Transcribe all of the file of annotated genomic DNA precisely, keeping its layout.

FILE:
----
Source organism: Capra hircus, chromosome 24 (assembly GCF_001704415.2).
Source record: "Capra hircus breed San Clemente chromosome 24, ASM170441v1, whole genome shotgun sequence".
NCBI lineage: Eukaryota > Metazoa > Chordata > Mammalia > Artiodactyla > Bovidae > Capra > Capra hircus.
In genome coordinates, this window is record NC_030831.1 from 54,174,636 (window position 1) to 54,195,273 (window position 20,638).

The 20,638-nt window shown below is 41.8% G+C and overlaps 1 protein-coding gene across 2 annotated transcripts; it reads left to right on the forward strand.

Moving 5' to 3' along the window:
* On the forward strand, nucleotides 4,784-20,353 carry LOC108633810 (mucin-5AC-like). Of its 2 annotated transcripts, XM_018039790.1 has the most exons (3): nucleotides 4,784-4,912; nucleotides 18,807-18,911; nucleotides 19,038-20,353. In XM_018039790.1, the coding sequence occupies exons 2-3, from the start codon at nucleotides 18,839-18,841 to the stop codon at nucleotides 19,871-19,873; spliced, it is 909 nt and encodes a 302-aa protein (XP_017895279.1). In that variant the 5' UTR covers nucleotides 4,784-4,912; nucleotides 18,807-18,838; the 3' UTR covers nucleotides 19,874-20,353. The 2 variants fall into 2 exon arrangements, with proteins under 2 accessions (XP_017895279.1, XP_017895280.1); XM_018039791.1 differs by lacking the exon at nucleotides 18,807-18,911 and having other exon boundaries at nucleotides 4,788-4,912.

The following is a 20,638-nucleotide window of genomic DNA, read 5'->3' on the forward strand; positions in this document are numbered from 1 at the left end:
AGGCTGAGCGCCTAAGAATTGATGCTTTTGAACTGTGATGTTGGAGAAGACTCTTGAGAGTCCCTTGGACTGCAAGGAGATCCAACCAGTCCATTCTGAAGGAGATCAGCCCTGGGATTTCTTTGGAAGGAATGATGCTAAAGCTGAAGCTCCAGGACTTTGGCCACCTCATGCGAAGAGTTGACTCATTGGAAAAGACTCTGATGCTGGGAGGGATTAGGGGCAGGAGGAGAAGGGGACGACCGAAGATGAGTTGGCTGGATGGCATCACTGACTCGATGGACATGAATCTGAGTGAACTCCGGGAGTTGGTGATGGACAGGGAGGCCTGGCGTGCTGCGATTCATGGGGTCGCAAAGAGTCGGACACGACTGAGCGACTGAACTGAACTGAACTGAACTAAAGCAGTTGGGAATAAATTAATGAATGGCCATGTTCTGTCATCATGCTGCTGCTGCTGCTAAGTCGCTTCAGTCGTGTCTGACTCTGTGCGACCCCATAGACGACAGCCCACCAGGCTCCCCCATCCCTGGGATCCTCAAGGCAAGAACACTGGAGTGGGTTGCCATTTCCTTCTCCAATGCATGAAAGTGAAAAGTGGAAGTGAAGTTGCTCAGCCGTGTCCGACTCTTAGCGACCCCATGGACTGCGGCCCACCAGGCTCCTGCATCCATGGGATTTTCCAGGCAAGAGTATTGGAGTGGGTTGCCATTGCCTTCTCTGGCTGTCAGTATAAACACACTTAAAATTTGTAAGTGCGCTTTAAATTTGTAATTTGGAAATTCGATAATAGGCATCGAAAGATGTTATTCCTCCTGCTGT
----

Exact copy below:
Source organism: Capra hircus, chromosome 24 (assembly GCF_001704415.2).
Source record: "Capra hircus breed San Clemente chromosome 24, ASM170441v1, whole genome shotgun sequence".
NCBI lineage: Eukaryota > Metazoa > Chordata > Mammalia > Artiodactyla > Bovidae > Capra > Capra hircus.
In genome coordinates, this window is record NC_030831.1 from 54,174,636 (window position 1) to 54,195,273 (window position 20,638).

The 20,638-nt window shown below is 41.8% G+C and overlaps 1 protein-coding gene across 2 annotated transcripts; it reads left to right on the forward strand.

Moving 5' to 3' along the window:
* On the forward strand, nucleotides 4,784-20,353 carry LOC108633810 (mucin-5AC-like). Of its 2 annotated transcripts, XM_018039790.1 has the most exons (3): nucleotides 4,784-4,912; nucleotides 18,807-18,911; nucleotides 19,038-20,353. In XM_018039790.1, the coding sequence occupies exons 2-3, from the start codon at nucleotides 18,839-18,841 to the stop codon at nucleotides 19,871-19,873; spliced, it is 909 nt and encodes a 302-aa protein (XP_017895279.1). In that variant the 5' UTR covers nucleotides 4,784-4,912; nucleotides 18,807-18,838; the 3' UTR covers nucleotides 19,874-20,353. The 2 variants fall into 2 exon arrangements, with proteins under 2 accessions (XP_017895279.1, XP_017895280.1); XM_018039791.1 differs by lacking the exon at nucleotides 18,807-18,911 and having other exon boundaries at nucleotides 4,788-4,912.

The following is a 20,638-nucleotide window of genomic DNA, read 5'->3' on the forward strand; positions in this document are numbered from 1 at the left end:
AGGCTGAGCGCCTAAGAATTGATGCTTTTGAACTGTGATGTTGGAGAAGACTCTTGAGAGTCCCTTGGACTGCAAGGAGATCCAACCAGTCCATTCTGAAGGAGATCAGCCCTGGGATTTCTTTGGAAGGAATGATGCTAAAGCTGAAGCTCCAGGACTTTGGCCACCTCATGCGAAGAGTTGACTCATTGGAAAAGACTCTGATGCTGGGAGGGATTAGGGGCAGGAGGAGAAGGGGACGACCGAAGATGAGTTGGCTGGATGGCATCACTGACTCGATGGACATGAATCTGAGTGAACTCCGGGAGTTGGTGATGGACAGGGAGGCCTGGCGTGCTGCGATTCATGGGGTCGCAAAGAGTCGGACACGACTGAGCGACTGAACTGAACTGAACTGAACTAAAGCAGTTGGGAATAAATTAATGAATGGCCATGTTCTGTCATCATGCTGCTGCTGCTGCTAAGTCGCTTCAGTCGTGTCTGACTCTGTGCGACCCCATAGACGACAGCCCACCAGGCTCCCCCATCCCTGGGATCCTCAAGGCAAGAACACTGGAGTGGGTTGCCATTTCCTTCTCCAATGCATGAAAGTGAAAAGTGGAAGTGAAGTTGCTCAGCCGTGTCCGACTCTTAGCGACCCCATGGACTGCGGCCCACCAGGCTCCTGCATCCATGGGATTTTCCAGGCAAGAGTATTGGAGTGGGTTGCCATTGCCTTCTCTGGCTGTCAGTATAAACACACTTAAAATTTGTAAGTGCGCTTTAAATTTGTAATTTGGAAATTCGATAATAGGCATCGAAAGATGTTATTCCTCCTGCTGT